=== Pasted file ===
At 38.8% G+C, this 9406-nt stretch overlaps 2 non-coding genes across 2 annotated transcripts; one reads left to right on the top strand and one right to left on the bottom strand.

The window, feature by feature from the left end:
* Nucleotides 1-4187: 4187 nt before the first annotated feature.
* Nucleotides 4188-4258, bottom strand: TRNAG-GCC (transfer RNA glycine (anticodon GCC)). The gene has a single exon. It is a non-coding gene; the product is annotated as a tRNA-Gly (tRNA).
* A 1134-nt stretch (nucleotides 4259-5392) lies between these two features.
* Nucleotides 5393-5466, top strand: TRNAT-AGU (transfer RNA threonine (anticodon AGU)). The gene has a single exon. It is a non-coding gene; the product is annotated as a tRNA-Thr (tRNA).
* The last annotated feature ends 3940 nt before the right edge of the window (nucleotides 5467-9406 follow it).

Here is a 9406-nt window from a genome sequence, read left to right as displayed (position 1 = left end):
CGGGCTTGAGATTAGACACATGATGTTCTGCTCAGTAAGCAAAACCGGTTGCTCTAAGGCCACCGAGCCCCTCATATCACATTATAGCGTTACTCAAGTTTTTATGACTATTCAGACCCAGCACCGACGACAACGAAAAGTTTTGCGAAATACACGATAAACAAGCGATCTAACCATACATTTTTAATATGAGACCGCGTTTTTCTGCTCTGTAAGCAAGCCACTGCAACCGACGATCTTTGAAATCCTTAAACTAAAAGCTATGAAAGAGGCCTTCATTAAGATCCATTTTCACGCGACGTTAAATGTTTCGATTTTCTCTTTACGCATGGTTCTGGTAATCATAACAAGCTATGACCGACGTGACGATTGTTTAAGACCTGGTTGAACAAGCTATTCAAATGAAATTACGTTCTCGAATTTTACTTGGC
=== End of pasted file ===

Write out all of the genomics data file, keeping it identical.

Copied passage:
At 38.8% G+C, this 9406-nt stretch overlaps 2 non-coding genes across 2 annotated transcripts; one reads left to right on the top strand and one right to left on the bottom strand.

The window, feature by feature from the left end:
* Nucleotides 1-4187: 4187 nt before the first annotated feature.
* Nucleotides 4188-4258, bottom strand: TRNAG-GCC (transfer RNA glycine (anticodon GCC)). The gene has a single exon. It is a non-coding gene; the product is annotated as a tRNA-Gly (tRNA).
* A 1134-nt stretch (nucleotides 4259-5392) lies between these two features.
* Nucleotides 5393-5466, top strand: TRNAT-AGU (transfer RNA threonine (anticodon AGU)). The gene has a single exon. It is a non-coding gene; the product is annotated as a tRNA-Thr (tRNA).
* The last annotated feature ends 3940 nt before the right edge of the window (nucleotides 5467-9406 follow it).

Here is a 9406-nt window from a genome sequence, read left to right as displayed (position 1 = left end):
CGGGCTTGAGATTAGACACATGATGTTCTGCTCAGTAAGCAAAACCGGTTGCTCTAAGGCCACCGAGCCCCTCATATCACATTATAGCGTTACTCAAGTTTTTATGACTATTCAGACCCAGCACCGACGACAACGAAAAGTTTTGCGAAATACACGATAAACAAGCGATCTAACCATACATTTTTAATATGAGACCGCGTTTTTCTGCTCTGTAAGCAAGCCACTGCAACCGACGATCTTTGAAATCCTTAAACTAAAAGCTATGAAAGAGGCCTTCATTAAGATCCATTTTCACGCGACGTTAAATGTTTCGATTTTCTCTTTACGCATGGTTCTGGTAATCATAACAAGCTATGACCGACGTGACGATTGTTTAAGACCTGGTTGAACAAGCTATTCAAATGAAATTACGTTCTCGAATTTTACTTGGC